Earlier this year I volunteered with a Neighbors Project (see blogroll in right column) project in Lakeview and asked a dozen or so people milling around Lakeview some questions designed to get a feel for what they identified with the neighborhood.
What do you identify with Milwaukee Avenue? [Update: Reader/ commenter/blogger The Urbanophile rightly illuminates that I should be more specific, so let’s say Milwaukee Avenue in Logan Square, or if you dare to drill down even more, the 2600 and 2700 blocks — just let us know in the comments section what level of specificity you’re talking about.] Or — more generally — what do you identify with Logan Square? Here are some questions to consider (if you live outside of Chicago, consider the questions for your own neighborhood):
- What’s the most memorable thing you’ve seen or done on Milwaukee Avenue? in Logan Square?
- What one word best sums up Milwaukee Avenue? Logan Square? why?
- What makes Milwaukee Avenue different than other streets in Logan Square?
- What makes Logan Square different than other Chicago neighborhoods?
- What landmark or street most captures Logan Square? why?
Can it work at the neighborhood level? Mention Around the Coyote, and where did you place it (until this year)? Can it work at an even smaller scale, like a street or a district (without an obvious location identifying name)? Like the Pride Parade?
(I confess, I had not until last week heard of the Idea Festival. It was brought to my attention by The Urbanophile [see blogroll in right column] in Kris Kimel gets it, and the comments there are worth a gander. The founder says they’re still working toward their goal of being the preeminent event in the world for innovation [see video below], so I don’t feel too much out of the loop.)
There’s something to be said of branding a street, a district, a neighborhood like you would any other product, but there’s potential to go too far. I, for one, do not want Milwaukee Avenue and Logan Square to be seen as just one thing. But I do want people to positively identify with the commercial corridor and the neighborhood. (Lately I keep hearing of the neighborhood associated with “hipsters,” and I haven’t decided if that’s positive or not!)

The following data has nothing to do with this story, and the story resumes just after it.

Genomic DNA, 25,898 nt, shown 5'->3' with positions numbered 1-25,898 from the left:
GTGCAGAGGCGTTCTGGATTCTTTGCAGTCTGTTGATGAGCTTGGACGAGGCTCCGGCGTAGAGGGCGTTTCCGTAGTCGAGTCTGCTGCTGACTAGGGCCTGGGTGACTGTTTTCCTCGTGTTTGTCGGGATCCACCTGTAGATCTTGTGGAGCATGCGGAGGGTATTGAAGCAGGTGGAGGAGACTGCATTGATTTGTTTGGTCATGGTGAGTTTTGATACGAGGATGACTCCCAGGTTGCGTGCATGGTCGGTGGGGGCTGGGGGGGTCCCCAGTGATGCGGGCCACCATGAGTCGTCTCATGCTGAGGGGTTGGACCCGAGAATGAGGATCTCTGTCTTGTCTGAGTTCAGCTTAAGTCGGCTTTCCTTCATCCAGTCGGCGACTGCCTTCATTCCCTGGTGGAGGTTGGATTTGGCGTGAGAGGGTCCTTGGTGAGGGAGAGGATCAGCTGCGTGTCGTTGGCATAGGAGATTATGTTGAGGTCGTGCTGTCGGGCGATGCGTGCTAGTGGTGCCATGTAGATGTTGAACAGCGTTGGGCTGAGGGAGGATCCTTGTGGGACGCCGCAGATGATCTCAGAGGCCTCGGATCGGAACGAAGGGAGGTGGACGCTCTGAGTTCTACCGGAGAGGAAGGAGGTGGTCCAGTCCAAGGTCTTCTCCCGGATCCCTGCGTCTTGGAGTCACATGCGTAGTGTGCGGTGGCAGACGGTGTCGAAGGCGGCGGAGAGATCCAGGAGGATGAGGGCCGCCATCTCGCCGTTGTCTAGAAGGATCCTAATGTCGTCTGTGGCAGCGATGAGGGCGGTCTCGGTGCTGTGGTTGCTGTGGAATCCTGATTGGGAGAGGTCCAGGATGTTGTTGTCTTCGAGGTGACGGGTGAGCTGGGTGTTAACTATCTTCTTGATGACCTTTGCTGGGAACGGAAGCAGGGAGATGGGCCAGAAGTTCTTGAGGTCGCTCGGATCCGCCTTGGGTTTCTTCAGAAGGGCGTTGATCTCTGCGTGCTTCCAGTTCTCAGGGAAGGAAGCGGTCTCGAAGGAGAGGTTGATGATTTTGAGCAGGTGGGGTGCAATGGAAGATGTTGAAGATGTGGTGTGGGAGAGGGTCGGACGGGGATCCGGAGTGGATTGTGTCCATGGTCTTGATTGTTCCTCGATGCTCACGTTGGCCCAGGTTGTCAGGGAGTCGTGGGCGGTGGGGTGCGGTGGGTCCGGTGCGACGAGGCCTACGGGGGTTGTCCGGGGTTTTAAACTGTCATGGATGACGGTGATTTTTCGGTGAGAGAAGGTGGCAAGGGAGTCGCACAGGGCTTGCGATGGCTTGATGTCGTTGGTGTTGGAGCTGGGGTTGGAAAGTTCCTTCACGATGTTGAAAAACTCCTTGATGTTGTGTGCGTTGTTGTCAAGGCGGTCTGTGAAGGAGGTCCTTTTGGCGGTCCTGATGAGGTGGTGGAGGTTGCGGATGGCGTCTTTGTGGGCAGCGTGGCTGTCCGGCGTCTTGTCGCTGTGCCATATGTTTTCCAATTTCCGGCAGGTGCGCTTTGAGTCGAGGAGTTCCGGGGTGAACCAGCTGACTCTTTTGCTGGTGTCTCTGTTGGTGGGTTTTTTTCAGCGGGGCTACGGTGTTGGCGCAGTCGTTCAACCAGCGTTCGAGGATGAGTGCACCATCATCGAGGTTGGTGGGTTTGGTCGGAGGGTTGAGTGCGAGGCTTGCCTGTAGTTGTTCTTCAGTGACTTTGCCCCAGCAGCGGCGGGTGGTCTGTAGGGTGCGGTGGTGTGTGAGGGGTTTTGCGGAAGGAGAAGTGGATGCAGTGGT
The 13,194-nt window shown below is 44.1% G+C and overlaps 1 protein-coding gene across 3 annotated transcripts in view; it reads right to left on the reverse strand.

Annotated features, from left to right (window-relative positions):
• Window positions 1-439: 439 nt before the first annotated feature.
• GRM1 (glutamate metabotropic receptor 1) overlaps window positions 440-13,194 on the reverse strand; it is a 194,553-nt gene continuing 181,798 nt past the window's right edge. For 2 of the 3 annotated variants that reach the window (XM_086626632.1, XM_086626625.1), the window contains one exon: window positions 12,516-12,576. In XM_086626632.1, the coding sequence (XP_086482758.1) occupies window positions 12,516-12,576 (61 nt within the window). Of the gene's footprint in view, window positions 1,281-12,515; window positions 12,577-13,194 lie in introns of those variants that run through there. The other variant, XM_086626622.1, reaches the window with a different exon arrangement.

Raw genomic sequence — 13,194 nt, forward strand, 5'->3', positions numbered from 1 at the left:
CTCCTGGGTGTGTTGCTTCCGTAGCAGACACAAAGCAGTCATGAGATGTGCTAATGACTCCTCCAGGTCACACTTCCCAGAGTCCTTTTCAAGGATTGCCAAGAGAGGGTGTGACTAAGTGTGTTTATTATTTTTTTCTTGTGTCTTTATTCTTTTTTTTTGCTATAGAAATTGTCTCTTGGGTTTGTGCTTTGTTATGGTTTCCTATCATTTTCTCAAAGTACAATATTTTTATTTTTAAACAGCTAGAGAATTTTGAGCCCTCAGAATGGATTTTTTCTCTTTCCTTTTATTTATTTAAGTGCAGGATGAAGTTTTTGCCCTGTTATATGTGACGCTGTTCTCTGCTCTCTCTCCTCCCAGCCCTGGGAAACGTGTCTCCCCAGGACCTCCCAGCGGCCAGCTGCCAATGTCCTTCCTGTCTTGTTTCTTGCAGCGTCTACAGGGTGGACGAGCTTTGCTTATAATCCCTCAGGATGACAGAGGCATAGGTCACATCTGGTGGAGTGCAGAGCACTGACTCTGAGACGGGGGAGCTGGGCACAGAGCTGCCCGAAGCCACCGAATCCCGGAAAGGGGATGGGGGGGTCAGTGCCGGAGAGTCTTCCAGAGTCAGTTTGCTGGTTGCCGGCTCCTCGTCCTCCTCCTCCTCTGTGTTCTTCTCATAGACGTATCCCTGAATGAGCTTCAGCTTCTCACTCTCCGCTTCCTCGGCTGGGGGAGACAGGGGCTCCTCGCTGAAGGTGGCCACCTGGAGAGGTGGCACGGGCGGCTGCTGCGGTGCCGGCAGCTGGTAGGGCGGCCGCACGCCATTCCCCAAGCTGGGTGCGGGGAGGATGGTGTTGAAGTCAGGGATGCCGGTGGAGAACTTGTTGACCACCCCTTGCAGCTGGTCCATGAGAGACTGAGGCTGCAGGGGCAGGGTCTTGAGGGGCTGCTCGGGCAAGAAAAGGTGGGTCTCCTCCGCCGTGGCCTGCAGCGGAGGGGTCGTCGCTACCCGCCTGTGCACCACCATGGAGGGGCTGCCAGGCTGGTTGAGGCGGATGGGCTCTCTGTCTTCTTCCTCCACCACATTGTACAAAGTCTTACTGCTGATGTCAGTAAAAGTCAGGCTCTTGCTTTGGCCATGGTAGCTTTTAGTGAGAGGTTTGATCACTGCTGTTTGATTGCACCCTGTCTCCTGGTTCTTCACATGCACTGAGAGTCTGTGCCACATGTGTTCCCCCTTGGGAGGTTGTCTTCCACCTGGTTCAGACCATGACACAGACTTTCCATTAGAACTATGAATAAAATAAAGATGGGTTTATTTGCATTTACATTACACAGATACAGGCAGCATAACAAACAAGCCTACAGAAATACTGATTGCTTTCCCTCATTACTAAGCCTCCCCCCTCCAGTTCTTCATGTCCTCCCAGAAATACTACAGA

Milwaukee Avenue/Logan Square identity
These thoughts on identity have come to the fore recently with readings and inquiries, begging the questions: What would Milwaukee Avenue’s identity be? What should it be? What would Logan Square’s be? What should it be?
To motivate your thoughts, I leave you with some suggestions on “Pursuing Big Ideas” that came out of this year’s Idea Festival as reported by The New York Times:
- Think when you are not thinking, for example, on a run or walk.
- Listen to classical music, go to a concert or a play or sit quietly in a park to daydream.
- Surround yourself with creative thinkers.
- Immerse yourself in a problem; ask questions, investigate possible outcomes.
- Keep an idea journal.
- Be curious and experiment.
- Articulate your idea, seek feedback, put structure on it, harvest it.
Especially take that last one to heart and articulate your idea here. Ask a couple of your neighbors to as well. I’m eager to get some discussion going here to shape Milwaukee Avenue.
Sulzen Fine Art Studio
Bazaar Holiday Show: opening reception Friday, December 5, from
5:00 p.m. – 9:00 p.m.; show and sale continues Saturday and Sunday, December 6 & 7, from 10:00 a.m. – 4:00 p.m., at 2720 W. St. Georges Court
N.A.I.L.S. Holiday Art
Sale and Show: Saturday,
December 6, from
1:00 p.m. – 9:00 p.m., at
2328 N. Milwaukee Ave.,